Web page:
The dramatic works of Shakspeare: in six volumes, Volume 4 (Google eBook)

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Clarendon Press, 1791 - Drama
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Page 85 - This story shall the good man teach his son; And Crispin Crispian shall ne'er go by, From this day to the ending of the world, But we in it shall be remembered...
Page 393 - Content!' to that which grieves my heart, And wet my cheeks with artificial tears, And frame my face to all occasions.
Page 658 - This many summers in a sea of glory, But far beyond my depth: my high-blown pride At length broke under me; and now has left me, Weary and old with service, to the mercy Of a rude stream, that must for ever hide me.
Page 375 - So many hours must I tend my flock; So many hours must I take my rest; So many hours must I contemplate; So many hours must I sport myself; So many days my ewes have been with young; So many weeks ere the poor fools will yean; So many years ere I shall shear the fleece: So minutes, hours, days, weeks, months, and years, Pass'd over to the end they were created, Would bring white hairs unto a quiet grave.
Page 303 - Cheapside shall my palfrey go to grass: and when I am king, as king I will be, ALL God save your majesty! CADE I thank you, good people: there shall be no money; all shall eat and drink on my score; and I will apparel them all in one livery, that they may agree like brothers and worship me their lord.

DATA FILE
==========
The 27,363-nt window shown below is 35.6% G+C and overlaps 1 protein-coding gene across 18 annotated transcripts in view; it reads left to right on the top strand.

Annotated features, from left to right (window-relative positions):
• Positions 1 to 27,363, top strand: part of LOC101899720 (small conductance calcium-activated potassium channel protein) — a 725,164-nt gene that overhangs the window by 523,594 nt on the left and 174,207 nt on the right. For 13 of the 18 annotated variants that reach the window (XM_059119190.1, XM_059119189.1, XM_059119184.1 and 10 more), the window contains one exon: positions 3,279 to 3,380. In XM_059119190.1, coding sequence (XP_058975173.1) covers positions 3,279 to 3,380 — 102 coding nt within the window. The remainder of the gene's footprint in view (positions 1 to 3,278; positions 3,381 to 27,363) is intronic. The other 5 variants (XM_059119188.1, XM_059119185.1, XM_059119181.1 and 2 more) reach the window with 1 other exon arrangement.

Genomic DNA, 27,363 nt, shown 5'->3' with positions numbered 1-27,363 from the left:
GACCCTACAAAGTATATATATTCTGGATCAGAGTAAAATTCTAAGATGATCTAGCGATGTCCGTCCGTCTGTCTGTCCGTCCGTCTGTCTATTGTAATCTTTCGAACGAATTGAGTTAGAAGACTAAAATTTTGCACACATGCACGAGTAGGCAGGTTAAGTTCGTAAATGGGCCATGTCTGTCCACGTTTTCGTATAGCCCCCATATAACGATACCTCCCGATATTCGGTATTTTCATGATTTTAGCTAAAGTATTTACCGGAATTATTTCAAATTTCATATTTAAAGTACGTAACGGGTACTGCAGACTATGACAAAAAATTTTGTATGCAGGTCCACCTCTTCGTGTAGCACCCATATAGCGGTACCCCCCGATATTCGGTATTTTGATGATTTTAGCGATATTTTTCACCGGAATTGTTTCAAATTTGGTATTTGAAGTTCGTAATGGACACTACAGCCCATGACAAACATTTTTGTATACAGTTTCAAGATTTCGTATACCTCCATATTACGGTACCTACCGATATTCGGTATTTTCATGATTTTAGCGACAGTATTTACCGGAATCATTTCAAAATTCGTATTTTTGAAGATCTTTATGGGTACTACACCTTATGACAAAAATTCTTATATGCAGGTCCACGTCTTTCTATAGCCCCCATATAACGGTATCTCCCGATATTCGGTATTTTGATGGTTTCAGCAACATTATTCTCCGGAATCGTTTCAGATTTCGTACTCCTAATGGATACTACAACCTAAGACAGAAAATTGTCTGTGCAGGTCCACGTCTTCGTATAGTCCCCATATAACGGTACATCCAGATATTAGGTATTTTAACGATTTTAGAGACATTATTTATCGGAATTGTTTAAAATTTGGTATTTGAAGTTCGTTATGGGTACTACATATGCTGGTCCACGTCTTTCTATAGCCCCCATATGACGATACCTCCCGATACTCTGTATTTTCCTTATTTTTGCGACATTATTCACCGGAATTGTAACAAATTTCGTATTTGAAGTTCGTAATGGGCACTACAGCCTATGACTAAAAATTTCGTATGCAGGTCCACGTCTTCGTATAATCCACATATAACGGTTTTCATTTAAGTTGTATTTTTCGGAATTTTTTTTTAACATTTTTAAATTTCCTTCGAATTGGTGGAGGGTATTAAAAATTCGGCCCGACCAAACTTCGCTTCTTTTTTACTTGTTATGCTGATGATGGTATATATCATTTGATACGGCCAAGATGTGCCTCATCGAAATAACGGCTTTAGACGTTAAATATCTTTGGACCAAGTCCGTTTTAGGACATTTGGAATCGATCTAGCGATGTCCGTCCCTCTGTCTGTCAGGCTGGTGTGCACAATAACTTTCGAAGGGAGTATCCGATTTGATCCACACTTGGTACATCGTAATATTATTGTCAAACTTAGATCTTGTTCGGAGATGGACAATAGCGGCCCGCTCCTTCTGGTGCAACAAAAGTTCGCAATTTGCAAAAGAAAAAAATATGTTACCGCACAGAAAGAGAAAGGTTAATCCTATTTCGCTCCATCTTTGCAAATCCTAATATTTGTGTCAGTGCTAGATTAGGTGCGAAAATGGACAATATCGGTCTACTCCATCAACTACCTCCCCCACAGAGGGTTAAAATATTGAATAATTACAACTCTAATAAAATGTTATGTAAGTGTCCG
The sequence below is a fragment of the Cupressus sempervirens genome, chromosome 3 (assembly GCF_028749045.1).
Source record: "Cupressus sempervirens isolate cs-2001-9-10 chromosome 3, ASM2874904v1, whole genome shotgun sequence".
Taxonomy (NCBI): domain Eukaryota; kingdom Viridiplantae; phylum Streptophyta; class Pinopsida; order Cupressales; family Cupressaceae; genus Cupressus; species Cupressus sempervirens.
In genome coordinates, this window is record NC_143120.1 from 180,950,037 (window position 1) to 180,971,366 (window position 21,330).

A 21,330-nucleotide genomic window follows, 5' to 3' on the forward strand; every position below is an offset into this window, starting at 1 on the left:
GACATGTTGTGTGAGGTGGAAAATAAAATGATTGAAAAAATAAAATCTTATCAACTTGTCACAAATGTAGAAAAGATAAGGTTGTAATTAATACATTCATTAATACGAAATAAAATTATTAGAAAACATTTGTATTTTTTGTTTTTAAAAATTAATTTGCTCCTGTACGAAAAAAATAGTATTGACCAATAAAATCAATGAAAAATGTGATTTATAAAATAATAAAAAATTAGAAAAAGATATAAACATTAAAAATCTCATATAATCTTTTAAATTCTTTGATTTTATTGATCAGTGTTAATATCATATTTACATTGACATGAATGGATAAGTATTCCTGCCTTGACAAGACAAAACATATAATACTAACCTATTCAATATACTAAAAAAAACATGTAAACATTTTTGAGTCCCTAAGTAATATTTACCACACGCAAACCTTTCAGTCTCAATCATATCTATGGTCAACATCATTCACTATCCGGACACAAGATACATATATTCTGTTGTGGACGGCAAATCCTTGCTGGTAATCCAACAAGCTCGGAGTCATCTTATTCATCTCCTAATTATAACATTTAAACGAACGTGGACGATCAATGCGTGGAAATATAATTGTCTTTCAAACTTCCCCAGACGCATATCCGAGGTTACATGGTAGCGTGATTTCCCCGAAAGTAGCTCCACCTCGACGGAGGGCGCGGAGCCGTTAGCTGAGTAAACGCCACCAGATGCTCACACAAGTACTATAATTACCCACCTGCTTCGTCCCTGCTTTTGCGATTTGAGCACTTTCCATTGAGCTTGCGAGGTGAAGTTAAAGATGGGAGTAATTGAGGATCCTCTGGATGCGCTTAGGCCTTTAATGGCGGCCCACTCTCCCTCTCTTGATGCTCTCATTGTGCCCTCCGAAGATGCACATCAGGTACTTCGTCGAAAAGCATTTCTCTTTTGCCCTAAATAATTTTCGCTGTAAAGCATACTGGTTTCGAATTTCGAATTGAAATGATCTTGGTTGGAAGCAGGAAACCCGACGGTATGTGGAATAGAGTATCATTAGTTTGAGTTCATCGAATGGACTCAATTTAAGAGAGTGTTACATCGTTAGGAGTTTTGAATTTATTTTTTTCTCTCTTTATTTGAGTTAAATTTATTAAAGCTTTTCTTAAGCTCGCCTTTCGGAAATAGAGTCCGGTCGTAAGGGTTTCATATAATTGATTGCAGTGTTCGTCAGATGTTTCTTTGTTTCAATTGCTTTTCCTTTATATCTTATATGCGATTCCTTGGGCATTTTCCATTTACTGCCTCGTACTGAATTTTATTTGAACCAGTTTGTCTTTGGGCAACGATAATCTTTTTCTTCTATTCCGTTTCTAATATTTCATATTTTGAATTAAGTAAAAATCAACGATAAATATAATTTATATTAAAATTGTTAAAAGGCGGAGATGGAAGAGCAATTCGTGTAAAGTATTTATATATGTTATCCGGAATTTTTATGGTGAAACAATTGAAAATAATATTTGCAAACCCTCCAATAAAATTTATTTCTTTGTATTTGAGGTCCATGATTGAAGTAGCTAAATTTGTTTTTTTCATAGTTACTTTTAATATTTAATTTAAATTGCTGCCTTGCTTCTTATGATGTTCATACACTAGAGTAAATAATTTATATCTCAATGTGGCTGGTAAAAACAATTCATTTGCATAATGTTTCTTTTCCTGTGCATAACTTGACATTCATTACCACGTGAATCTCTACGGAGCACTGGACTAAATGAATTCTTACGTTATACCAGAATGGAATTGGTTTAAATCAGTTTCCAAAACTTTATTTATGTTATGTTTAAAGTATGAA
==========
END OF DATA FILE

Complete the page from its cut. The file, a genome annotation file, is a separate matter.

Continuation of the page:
Page 662 - Pr'ythee, lead me in : There take an inventory of all I have, To the last penny : 'tis the king's : my robe, And my integrity to heaven, is all I dare now call mine own. O Cromwell, Cromwell, Had I but served my God with half the zeal I served my king, he would not in mine age Have left me naked to mine enemies.
Page 661 - A sure and safe one, though thy master miss'd it. Mark but my fall, and that that ruin'd me. Cromwell, I charge thee, fling away ambition: By that sin fell the angels ; how can man, then, The image of his Maker, hope to win by it ? Love thyself last: cherish those hearts that hate thee; Corruption wins not more than honesty.
Page 662 - Thou fall'st a blessed martyr ! Serve the king ; And, pr'ythee, lead me in : There, take an inventory of all I have...
Page 375 - Would I were dead! if God's good will were so; For what is in this world but grief and woe? O God! methinks it were a happy life, To be no better than a homely swain; To sit upon a hill, as I do now, To carve out dials quaintly, point by point...

References from web pages

JSTOR: American Editions of Shakespeare: 1753-1866
There follow :- The Dramatic Works of Shakspeare, from the text of Johnson and Steevens. In two volumes. Philadelphia: Printed for Thomas Wardle. 1831. ...
links.jstor.org/ sici?sici=0030-8129(1907)22%3A4%3C633%3AAEOS1%3E2.0.CO%3B2-J

세상을 보는 새로운 만남 조선닷컴 블로그
In 1802, after first appearing in 18 parts (beginning in 1791), a nine-volume The Dramatic Works of Shakspeare Revised by George Steevens (London: Printed ...
blog.chosun.com/ blog.log.view.screen?blogId=49552& logId=2238553

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